Water Main From 1877 Breaks, Causes Sinkhole on 5th Ave & 13th St in Manhattan (+Photos)

By Genevieve Belmaker
Genevieve Belmaker
Genevieve Belmaker
Genevieve Belmaker is a former reporter and editor with The Epoch Times.
January 15, 2014 Updated: January 16, 2014

NEW YORKTuesday night about midnight, one of the Department of Environmental Protection (DEP)’s water lines broke along 5th Avenue and 13th Street in Manhattan.

The water line that broke was part of NYC’s original Croton water system installed in 1877. NYC currently has three water systems that supply drinking to residents: the Croton, Catskill, and Delaware systems; Croton is the oldest of the three. Currently, it provides about 10% of the City’s daily demand. According to the DEP, “Croton water is primarily used in low-lying areas of the Bronx and Manhattan, where the water can be conveyed by gravity.”

The 36-inch diameter pipe broke, and the water from it washed away the dirt under the asphalt, causing a sinkhole. “The dirt is what supports the pavement,” said a spokesperson from the DEP.

The water to that line is now turned off, and the DEP is making repairs. The DEP said that they cannot speculate how long the repairs will take at this point.

5th Avenue is closed between 13th and 14th Street. The B, C, D, E, F, M, and Q subway lines are affected. Service changes can be viewed on MTA’s website.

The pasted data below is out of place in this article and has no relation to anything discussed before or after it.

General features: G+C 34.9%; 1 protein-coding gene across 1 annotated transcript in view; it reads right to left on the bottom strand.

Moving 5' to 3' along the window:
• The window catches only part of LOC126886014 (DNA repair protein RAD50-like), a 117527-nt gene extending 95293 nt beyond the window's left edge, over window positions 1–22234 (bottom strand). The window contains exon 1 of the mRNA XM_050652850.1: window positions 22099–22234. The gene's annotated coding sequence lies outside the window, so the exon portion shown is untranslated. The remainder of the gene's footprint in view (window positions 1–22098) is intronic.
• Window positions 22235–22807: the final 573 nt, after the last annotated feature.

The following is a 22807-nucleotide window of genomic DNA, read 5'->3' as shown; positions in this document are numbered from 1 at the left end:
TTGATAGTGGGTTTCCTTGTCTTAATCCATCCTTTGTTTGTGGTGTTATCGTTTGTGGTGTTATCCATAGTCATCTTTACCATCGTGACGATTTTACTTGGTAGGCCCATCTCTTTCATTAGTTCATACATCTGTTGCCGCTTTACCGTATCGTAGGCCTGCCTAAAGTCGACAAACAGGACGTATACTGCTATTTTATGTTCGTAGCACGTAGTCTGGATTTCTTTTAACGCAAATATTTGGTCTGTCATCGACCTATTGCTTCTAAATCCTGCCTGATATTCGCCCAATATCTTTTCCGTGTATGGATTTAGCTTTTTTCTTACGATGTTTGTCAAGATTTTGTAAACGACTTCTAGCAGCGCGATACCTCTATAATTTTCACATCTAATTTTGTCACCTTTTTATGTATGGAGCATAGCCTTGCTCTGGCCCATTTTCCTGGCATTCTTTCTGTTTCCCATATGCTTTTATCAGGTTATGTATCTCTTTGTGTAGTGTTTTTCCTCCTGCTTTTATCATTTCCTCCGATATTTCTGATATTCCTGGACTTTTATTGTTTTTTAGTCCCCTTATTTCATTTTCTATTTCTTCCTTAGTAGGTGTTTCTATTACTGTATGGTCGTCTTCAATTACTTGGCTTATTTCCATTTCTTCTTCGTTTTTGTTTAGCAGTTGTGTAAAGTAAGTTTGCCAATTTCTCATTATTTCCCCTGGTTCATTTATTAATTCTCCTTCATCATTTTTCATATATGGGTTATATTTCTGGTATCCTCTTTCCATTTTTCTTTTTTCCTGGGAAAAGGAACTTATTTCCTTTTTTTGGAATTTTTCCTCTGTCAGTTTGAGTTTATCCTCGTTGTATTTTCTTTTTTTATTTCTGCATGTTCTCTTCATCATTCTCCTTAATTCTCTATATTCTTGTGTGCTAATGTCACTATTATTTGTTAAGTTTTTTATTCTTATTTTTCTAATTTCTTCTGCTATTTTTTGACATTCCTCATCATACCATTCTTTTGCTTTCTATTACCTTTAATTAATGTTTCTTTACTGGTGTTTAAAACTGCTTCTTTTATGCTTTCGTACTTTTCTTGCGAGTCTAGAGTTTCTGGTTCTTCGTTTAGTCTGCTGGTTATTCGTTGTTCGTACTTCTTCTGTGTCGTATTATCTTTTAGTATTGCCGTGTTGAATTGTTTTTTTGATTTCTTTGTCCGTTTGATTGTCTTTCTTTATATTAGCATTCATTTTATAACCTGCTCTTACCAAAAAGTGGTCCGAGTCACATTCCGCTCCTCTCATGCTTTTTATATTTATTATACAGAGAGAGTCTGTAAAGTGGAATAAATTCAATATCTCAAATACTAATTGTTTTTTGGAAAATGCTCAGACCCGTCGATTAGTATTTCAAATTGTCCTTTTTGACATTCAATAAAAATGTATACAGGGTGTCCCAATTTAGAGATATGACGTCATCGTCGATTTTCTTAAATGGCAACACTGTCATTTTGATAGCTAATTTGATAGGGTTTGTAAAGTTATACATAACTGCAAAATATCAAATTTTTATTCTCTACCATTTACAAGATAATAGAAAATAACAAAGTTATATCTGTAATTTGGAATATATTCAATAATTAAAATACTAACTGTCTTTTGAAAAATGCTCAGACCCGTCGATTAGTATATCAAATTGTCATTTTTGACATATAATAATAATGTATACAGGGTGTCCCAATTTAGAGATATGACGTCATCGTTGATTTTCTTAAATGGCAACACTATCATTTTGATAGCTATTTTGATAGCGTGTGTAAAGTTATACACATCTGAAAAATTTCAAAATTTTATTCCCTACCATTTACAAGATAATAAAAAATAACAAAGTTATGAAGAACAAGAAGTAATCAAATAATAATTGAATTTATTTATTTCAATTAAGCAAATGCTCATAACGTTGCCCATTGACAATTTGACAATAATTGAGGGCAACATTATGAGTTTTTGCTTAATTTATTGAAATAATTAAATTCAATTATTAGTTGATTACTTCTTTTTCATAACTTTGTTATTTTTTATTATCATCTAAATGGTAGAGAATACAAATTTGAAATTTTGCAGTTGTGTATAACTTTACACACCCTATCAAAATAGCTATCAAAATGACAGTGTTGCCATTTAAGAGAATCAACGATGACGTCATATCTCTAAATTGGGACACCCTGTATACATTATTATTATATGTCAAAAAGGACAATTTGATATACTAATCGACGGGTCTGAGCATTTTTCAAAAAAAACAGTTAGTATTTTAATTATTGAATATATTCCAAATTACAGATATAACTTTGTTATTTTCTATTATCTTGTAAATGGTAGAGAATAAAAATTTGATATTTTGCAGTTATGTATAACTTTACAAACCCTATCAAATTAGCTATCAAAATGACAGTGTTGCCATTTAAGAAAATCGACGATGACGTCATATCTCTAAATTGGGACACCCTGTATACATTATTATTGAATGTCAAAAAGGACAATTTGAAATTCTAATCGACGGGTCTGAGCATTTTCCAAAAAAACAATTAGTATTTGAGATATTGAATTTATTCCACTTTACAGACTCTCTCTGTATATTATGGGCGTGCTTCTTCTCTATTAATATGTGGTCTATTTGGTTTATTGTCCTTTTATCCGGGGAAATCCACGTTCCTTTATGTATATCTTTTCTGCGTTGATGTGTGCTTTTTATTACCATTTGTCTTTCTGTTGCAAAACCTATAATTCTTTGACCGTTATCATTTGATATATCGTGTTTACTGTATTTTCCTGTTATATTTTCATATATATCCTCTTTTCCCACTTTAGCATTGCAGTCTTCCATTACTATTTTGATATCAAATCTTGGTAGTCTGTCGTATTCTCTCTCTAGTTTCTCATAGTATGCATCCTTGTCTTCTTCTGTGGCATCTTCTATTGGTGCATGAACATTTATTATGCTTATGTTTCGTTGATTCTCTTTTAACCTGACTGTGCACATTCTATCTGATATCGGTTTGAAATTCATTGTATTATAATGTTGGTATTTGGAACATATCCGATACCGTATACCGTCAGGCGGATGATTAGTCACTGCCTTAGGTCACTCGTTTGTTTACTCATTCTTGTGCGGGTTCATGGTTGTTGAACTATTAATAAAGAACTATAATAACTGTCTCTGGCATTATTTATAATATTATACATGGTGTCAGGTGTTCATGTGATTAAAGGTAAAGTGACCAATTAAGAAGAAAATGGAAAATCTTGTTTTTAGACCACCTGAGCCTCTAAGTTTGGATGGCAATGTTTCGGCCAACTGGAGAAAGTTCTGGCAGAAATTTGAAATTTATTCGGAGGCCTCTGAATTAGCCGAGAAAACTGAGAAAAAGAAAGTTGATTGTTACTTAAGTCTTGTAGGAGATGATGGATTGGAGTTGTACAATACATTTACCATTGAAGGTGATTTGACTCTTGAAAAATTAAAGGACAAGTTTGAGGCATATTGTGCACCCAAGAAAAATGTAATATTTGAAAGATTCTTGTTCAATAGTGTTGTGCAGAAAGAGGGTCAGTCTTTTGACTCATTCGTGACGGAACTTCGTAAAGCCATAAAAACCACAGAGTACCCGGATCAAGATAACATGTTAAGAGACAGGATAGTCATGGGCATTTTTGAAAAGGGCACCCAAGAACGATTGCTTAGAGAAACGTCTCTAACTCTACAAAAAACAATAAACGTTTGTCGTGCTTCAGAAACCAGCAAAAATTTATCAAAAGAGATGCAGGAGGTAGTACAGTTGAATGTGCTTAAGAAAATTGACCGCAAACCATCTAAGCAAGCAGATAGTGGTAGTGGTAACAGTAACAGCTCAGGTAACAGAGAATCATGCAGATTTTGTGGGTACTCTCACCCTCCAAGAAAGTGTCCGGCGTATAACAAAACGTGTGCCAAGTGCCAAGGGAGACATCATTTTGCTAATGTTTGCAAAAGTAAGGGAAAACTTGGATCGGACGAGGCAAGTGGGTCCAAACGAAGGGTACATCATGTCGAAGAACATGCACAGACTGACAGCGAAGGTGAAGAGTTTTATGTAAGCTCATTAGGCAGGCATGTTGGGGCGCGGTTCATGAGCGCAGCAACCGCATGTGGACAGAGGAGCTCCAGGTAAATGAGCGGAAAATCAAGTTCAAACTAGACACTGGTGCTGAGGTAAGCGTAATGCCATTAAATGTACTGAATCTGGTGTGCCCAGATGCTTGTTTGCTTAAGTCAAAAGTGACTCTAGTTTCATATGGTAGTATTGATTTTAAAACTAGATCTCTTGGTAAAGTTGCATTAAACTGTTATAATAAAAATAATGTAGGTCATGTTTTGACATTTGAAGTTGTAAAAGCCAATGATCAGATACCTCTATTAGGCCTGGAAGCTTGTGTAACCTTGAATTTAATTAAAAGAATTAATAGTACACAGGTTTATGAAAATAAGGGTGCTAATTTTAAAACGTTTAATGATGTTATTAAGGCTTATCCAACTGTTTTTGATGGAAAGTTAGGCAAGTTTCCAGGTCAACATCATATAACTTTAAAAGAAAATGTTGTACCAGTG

The break has caused flooding along the streets and in some parking garages.

A local resident said that he came outside and the water was rushing like a river down the street.

A superintendent of a building in the area said the water in the street came up to his knees when he was there at 2:30 am. He also told Epoch Times that his basement is flooded and his boiler is destroyed.

Parson’s The New School for Design also has its basement flooded. This destroyed almost everything in it, but an employee said their archives are okay.

The superintendent for the building located at 13 W 13th Street, Dino Velaj, said that he saw the water flowing west from 5th Ave towards 6th Ave downhill. His basement, he said, has five feet of water in it. He had lots of flood-ready emergency equipment, which he bought after Hurricane Sandy, in his basement. Unfortunately, all of it is now submerged underwater. He tried to improvise and redirect the flow of the water into the entrance to his building by using loose bricks to build a wall, but it didn’t stop the flooding.

Check back for updates.

Genevieve Belmaker is a former reporter and editor with The Epoch Times.